I can’t find myself in common cause with those who think the Christian church through the ages has been wrong about the identity of Christ, or the salvation he declares as his purpose. The United church stands for, and intentionally framed its doctrine to stand with the historic community of Christian faith. I believe that there is a chasm fixed between those who seem to think we are only now beginning to approach knowledge of God, and we who believe “that in the fullness of time He (God) has perfectly revealed Himself in Jesus Christ, the Word made flesh, who is the brightness of the Father’s glory and the express image of His person. (Article 2)” The United Church exists to “proclaim Jesus, crucified and risen, our judge and our hope(A New Creed)” just as MADD exists to resist drunk driving, or the Heart and Stroke Foundation exists to promote health, and resist smoking. If you don’t believe the core of what these organisations believe, then don’t be a part of them! But if you believe their core beliefs, and wish to participate in their mission, then join in. Creeds are indispensible in giving an organisation its mandate.

In the current doctrine of the United Church, the 20 Articles of Faith, a fair degree of latitude is expressed. For instance, in Article 15, “we acknowledge as a part, more or less pure, of this universal brotherhood(sic), every particular church throughout the world which professes this faith in Jesus Christ and obedience to Him as divine Lord and Saviour.”  This is a rather broad belief about the many denominational distinctives that exist within the universal church.

Much is made of the ordination standard expressed in Polity section 11.2:

The Conference shall examine each Candidate on the Statement of Doctrine of the United Church and shall, before ordination, commissioning, or admission, be satisfied that such Candidate is in essential agreement therewith, and as a member of the Order of Ministry of the United Church accepts the statement as being in substance agreeable to the teaching of the Holy Scriptures.

A key point of debate in this section is the word “essential.” Apparently essential agreement was the phrase chosen to express the belief that particular words and idioms of the 20 Articles might not be the best choice from some people’s point of view, so this allowed a the prospective minister to profess the idea (essence) without necessarily liking the wording. Additionally, in the fine theological points balancing faith and works, election and freedom, predestination and human choice, a candidate for ministry could accept the doctrine as a reasonable compromise rather than a perfect theological statement.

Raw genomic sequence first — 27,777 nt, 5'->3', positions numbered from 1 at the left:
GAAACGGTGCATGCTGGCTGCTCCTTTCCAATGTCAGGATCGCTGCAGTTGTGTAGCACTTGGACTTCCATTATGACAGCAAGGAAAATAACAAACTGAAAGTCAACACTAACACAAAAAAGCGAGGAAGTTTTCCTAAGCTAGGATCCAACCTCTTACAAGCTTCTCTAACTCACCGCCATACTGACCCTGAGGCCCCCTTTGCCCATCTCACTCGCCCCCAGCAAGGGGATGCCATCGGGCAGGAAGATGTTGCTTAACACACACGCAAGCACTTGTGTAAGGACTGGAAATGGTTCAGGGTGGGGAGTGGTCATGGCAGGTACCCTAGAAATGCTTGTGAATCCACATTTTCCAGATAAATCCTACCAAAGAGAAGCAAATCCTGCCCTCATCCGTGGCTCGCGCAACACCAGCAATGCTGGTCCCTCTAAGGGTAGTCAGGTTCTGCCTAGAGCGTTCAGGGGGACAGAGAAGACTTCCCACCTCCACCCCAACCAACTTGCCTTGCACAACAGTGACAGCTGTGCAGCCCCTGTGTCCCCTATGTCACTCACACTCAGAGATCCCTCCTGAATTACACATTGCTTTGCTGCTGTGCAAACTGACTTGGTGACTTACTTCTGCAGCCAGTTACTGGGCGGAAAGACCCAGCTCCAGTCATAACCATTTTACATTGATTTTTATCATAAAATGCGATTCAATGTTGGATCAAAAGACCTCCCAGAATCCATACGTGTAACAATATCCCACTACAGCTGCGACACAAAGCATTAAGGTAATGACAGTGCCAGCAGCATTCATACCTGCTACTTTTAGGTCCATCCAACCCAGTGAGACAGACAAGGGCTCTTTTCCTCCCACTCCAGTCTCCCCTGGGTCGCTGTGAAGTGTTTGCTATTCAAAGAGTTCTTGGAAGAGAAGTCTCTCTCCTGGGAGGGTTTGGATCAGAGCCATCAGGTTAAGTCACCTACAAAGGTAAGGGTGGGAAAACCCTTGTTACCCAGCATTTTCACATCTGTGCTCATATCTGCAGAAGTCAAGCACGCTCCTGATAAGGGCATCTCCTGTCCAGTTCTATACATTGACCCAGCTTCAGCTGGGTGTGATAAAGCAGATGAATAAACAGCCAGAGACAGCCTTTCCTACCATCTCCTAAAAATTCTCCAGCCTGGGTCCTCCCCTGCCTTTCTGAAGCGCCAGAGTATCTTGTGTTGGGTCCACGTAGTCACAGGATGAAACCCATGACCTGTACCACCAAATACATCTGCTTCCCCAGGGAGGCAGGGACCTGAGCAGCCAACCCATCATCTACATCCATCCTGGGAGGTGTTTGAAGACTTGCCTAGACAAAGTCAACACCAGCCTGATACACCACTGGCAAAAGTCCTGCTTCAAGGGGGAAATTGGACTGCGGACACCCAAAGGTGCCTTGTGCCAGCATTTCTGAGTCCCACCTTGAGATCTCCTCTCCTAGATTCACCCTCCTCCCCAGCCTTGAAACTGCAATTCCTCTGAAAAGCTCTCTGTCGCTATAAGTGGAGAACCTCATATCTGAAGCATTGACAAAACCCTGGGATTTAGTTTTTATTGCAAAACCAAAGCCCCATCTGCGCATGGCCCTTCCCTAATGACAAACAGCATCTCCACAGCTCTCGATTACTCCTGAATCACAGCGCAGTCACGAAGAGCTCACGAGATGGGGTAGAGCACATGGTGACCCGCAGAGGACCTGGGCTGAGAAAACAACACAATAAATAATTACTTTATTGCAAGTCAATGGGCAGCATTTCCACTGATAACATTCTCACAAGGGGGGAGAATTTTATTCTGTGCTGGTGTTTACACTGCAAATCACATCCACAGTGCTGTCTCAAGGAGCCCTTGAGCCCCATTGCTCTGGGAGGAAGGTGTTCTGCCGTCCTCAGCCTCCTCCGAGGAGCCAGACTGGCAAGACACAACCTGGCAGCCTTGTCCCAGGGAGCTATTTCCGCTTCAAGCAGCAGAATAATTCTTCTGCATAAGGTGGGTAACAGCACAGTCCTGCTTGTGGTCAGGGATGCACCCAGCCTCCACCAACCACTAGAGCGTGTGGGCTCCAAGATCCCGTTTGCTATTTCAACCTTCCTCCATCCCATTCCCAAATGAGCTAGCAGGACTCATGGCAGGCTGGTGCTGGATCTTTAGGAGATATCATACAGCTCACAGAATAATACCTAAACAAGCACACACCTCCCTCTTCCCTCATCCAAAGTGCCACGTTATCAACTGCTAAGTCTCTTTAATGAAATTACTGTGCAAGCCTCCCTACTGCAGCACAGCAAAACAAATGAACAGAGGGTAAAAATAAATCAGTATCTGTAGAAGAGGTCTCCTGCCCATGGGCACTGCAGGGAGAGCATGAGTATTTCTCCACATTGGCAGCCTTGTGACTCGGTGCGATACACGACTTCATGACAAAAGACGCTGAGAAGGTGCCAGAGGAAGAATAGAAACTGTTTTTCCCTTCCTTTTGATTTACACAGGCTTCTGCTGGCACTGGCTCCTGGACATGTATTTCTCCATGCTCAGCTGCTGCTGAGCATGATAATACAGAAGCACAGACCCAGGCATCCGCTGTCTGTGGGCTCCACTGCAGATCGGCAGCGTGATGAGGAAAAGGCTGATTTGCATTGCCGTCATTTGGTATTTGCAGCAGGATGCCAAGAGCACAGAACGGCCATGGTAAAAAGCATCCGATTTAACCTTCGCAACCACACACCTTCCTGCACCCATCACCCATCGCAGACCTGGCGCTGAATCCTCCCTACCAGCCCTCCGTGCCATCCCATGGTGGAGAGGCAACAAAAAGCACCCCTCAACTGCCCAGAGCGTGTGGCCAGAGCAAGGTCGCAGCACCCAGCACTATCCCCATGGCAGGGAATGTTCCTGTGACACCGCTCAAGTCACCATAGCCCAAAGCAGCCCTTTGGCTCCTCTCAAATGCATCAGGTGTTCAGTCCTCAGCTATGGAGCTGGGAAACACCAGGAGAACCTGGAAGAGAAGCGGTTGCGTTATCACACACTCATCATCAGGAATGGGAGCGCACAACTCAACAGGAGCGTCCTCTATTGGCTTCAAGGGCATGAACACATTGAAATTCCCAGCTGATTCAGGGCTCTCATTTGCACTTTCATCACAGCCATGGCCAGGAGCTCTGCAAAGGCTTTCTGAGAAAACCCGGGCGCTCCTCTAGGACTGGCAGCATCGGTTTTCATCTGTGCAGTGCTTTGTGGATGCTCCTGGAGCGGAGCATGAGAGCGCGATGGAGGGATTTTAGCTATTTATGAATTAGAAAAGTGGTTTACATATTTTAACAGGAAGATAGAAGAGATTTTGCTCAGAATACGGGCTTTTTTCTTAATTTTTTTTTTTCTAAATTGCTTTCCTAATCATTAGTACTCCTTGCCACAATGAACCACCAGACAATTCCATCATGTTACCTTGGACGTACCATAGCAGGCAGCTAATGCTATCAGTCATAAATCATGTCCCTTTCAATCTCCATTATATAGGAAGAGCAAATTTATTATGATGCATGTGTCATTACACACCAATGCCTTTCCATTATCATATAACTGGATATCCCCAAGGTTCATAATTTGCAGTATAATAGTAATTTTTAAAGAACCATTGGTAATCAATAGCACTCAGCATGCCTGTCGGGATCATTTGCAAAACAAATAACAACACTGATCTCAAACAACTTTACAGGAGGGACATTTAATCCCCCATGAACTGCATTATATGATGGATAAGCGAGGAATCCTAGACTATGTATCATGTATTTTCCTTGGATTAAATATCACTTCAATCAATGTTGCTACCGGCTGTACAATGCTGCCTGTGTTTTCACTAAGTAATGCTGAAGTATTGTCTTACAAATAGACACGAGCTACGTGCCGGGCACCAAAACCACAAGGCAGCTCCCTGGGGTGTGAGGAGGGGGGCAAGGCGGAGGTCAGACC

In my opinion, the 20 Articles of Faith are essentially a good creed. In what is declared and in what is not specified it does a great job of expressing the essence of God’s revelation in Jesus Christ, through the Scriptures, of the  Father, Son and Holy Spirit, and declaring God’s work and will for his people, the church.  I actually thank God for the times it is a little archaic in language, knowing that contained within its century old provisions is the truth that is greater than any terms we can bring: a truth which nevertheless can be “essentially” communicated in every language and every generation. The greatest effort of the framers of this creed was the attempt to frame ideas that have always, and everywhere been the faith of the body of Christ, and I am pretty sure that from the Apostles to the present day every Christian, in every time and place, could say it expressed the faith that their community knows and practices. Essentially.


Words of Faith: The Primacy of Scripture.

The United Church is voting on changes to its doctrine. Every presbytery and every congregation will cast a ballot to decide whether changes will be made to the central document of the denomination, "The Basis of Union." Actually there are four choices:


  1. to approve a change which would make our doctrinal statement read that Scripture is the primary source of doctrine, and that the 20 Articles, along with the 1948 Statement of Faith are secondary sources.
  2. to approve a change which would make our doctrinal statement read that Scripture is the primary source of doctrine, and that the 20 Articles, along with the 1968 "A New Creed" (as it currently reads, it has been amended over the years) are secondary sources.
  3. to approve a change which would make our doctrinal statement read that Scripture is the primary source of doctrine, and that the 20 Articles, along with the 2008 "Song of Faith" are secondary sources.
  4. the fourth choice isn't so obvious, but if all three proposals are rejected, the doctrine of our church remains the 20 Articles.
Now if you've heard me preach, you know that the Scriptures of the Old and New Testament are the primary source of faith in Jesus Christ. (No, more than that, they are the only way of knowing who this Jesus Christ is!) Yet I am very uncomfortable with the proposal to make the statement that "Scripture is the primary source of our doctrine" the primary statement of our doctrine. Passing any of these proposals would deeply undermine the community of the United Church. Let me explain.